Missouri Ranks Last In Coronavirus Vaccinations
At Missouri's current pace, the state won’t fully vaccinate its population for years.
Missouri has given the first dose of coronavirus vaccine to about 262,000 people, 4% of the state's 6 million residents, according to data from the Centers for Disease Control and Prevention.
That’s the lowest percentage of all 50 states, and at that pace, Missouri won’t fully vaccinate its population for years.
Infectious disease experts say the slow distribution of the vaccine could hinder the state's ability to protect people from the virus.
“It’s always a race against these pathogens to get to a point where we can protect as much of our population as we can,” said Dr. Rachel Presti, an infectious disease specialist at Washington University.
Health officials for months have said the only way to end the coronavirus pandemic is to mass-vaccinate the country into herd immunity, which occurs when a large portion of the community is protected by being exposed to the virus or by vaccination.
“We’re going to wind up with herd immunity one way or the other,” said Presti, who also works at Barnes-Jewish Hospital. “The faster we can get vaccines given to people, the less people get infected and the less people actually die from the coronavirus.”
Many states have been slow to roll out the vaccine. Alaska leads the nation in vaccination rates, with 11% of its population having received the vaccine. West Virginia has vaccinated 9% of its residents.
State health officials say the federal government is shipping small amounts of vaccine to Missouri. The state directs where federal shipments are sent but can’t increase the total number of doses it receives.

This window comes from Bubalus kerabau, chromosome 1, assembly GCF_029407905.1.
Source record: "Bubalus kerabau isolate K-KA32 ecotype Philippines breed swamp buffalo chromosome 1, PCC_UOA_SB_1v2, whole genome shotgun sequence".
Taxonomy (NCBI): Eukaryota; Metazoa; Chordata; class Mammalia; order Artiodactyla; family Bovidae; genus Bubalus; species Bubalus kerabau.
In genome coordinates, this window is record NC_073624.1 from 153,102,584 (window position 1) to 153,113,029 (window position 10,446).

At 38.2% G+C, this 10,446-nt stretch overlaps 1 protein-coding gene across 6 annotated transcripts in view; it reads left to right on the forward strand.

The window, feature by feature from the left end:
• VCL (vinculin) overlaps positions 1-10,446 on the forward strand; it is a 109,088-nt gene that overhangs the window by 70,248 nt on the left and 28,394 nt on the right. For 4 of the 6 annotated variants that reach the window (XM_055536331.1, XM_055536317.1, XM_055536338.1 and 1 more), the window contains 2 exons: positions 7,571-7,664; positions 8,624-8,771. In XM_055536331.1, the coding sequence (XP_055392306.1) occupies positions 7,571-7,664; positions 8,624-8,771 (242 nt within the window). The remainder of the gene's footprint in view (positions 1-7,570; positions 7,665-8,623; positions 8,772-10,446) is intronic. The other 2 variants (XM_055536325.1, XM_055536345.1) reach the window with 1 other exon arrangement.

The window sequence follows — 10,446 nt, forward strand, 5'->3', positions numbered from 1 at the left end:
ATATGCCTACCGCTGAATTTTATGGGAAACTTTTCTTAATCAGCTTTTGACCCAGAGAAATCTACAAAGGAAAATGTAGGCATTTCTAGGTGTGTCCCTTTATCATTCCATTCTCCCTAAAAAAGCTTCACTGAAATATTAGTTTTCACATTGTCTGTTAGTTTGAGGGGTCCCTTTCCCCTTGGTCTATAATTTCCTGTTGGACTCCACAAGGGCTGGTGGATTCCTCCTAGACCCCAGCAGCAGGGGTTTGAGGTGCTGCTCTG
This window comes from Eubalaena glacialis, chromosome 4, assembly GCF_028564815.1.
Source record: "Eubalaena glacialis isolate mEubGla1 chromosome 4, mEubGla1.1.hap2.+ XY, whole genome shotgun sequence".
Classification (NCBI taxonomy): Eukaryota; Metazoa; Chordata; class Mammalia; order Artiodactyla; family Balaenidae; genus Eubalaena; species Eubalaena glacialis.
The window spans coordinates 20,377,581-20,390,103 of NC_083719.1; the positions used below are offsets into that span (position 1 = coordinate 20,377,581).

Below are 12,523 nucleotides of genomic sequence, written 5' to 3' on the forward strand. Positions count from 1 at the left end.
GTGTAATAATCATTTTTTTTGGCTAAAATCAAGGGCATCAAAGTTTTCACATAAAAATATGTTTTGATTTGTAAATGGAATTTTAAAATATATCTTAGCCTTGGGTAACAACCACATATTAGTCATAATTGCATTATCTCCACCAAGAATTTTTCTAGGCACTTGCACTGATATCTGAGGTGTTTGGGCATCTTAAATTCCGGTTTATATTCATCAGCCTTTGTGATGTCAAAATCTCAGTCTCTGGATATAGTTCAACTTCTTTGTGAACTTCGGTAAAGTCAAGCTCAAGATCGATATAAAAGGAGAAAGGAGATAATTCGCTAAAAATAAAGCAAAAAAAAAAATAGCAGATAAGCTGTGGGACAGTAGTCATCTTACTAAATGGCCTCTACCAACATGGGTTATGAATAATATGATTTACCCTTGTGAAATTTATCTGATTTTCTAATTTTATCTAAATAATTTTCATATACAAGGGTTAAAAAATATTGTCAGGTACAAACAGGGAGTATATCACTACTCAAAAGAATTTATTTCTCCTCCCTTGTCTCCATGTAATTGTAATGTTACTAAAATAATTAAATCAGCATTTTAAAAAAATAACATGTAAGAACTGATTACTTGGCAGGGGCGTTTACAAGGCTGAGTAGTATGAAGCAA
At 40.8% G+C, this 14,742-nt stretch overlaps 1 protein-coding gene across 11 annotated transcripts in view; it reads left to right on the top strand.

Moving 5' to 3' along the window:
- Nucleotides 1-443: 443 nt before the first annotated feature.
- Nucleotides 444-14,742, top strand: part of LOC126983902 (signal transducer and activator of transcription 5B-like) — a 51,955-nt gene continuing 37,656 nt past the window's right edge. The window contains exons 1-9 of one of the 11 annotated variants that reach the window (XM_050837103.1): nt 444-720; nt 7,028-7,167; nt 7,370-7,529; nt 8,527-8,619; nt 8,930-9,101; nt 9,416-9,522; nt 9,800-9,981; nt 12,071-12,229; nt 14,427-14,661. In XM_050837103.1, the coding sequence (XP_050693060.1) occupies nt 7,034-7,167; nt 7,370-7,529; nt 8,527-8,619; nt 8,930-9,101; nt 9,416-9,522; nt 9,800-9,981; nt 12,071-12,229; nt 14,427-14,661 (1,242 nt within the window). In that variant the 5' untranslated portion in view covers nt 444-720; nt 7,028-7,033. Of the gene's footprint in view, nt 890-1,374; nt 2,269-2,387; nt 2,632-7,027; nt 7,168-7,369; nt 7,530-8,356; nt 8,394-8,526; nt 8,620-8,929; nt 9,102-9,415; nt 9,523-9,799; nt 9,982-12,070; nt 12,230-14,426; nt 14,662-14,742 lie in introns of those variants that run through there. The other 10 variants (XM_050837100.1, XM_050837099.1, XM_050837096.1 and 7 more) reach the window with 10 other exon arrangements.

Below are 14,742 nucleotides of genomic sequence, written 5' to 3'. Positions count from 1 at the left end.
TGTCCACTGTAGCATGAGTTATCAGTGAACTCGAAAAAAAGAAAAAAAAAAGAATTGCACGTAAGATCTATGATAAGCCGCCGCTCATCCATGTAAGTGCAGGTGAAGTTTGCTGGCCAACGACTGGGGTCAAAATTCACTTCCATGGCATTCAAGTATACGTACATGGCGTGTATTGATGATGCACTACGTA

However, the amount of vaccine sent is based on population; every state is given the same proportion.
Missouri’s cash-strapped health departments weren’t prepared for such a large undertaking, said Tim Wiemken, an associate professor of infectious disease at St. Louis University.
“When you live in a place that doesn’t value public health so much, you end up in this situation,” he said. The public health departments, the local and the state, are so underfunded they can hardly function on just a day-to-day basis. … You end up with a workforce that just doesn’t have the resources they need.”
The slow vaccine rollout is especially worrisome because several emerging coronavirus variants have been identified around the world, Wiemken said. Slow vaccination efforts give the virus more time to spread and mutate.
While many of the dominant coronavirus variants still respond to the newly developed vaccines, if they continue to mutate they could eventually render immunizations and treatments less effective, he said.
“If we don’t have the broad swaths of the community immunized, it’s going to take hold, and we’re going to be right back to the beginning of 2020,” Wiemken said.
Dr. Randall Williams, director of the state Department of Health and Senior Services, will discuss the state’s slow vaccination rollout at a House committee hearing later this week.
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